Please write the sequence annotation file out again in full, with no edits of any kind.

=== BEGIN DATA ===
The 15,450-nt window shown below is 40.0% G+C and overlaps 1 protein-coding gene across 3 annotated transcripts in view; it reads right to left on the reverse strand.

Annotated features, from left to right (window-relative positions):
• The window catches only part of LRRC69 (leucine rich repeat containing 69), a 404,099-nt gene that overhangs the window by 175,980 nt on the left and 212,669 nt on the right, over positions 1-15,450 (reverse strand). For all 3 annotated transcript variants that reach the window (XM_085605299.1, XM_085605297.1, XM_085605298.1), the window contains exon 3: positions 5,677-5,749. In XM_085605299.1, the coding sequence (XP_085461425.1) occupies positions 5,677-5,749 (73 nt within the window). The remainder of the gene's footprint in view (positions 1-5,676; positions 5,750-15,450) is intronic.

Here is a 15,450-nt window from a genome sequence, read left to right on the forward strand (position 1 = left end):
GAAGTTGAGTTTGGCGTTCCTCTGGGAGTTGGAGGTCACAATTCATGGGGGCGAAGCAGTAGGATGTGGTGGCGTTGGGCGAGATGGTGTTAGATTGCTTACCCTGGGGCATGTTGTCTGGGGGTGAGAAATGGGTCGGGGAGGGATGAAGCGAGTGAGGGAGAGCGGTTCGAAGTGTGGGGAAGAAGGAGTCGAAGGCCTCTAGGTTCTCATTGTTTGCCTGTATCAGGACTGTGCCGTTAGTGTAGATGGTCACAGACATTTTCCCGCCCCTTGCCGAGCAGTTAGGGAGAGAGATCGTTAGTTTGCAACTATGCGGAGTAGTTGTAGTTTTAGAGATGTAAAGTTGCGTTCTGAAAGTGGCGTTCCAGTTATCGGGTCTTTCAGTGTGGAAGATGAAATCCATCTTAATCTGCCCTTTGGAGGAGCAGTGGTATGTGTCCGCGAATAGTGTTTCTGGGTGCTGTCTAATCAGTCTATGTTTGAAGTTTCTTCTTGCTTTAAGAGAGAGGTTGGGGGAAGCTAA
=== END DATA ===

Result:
The 15,450-nt window shown below is 40.0% G+C and overlaps 1 protein-coding gene across 3 annotated transcripts in view; it reads right to left on the reverse strand.

Annotated features, from left to right (window-relative positions):
• The window catches only part of LRRC69 (leucine rich repeat containing 69), a 404,099-nt gene that overhangs the window by 175,980 nt on the left and 212,669 nt on the right, over positions 1-15,450 (reverse strand). For all 3 annotated transcript variants that reach the window (XM_085605299.1, XM_085605297.1, XM_085605298.1), the window contains exon 3: positions 5,677-5,749. In XM_085605299.1, the coding sequence (XP_085461425.1) occupies positions 5,677-5,749 (73 nt within the window). The remainder of the gene's footprint in view (positions 1-5,676; positions 5,750-15,450) is intronic.

Here is a 15,450-nt window from a genome sequence, read left to right on the forward strand (position 1 = left end):
GAAGTTGAGTTTGGCGTTCCTCTGGGAGTTGGAGGTCACAATTCATGGGGGCGAAGCAGTAGGATGTGGTGGCGTTGGGCGAGATGGTGTTAGATTGCTTACCCTGGGGCATGTTGTCTGGGGGTGAGAAATGGGTCGGGGAGGGATGAAGCGAGTGAGGGAGAGCGGTTCGAAGTGTGGGGAAGAAGGAGTCGAAGGCCTCTAGGTTCTCATTGTTTGCCTGTATCAGGACTGTGCCGTTAGTGTAGATGGTCACAGACATTTTCCCGCCCCTTGCCGAGCAGTTAGGGAGAGAGATCGTTAGTTTGCAACTATGCGGAGTAGTTGTAGTTTTAGAGATGTAAAGTTGCGTTCTGAAAGTGGCGTTCCAGTTATCGGGTCTTTCAGTGTGGAAGATGAAATCCATCTTAATCTGCCCTTTGGAGGAGCAGTGGTATGTGTCCGCGAATAGTGTTTCTGGGTGCTGTCTAATCAGTCTATGTTTGAAGTTTCTTCTTGCTTTAAGAGAGAGGTTGGGGGAAGCTAA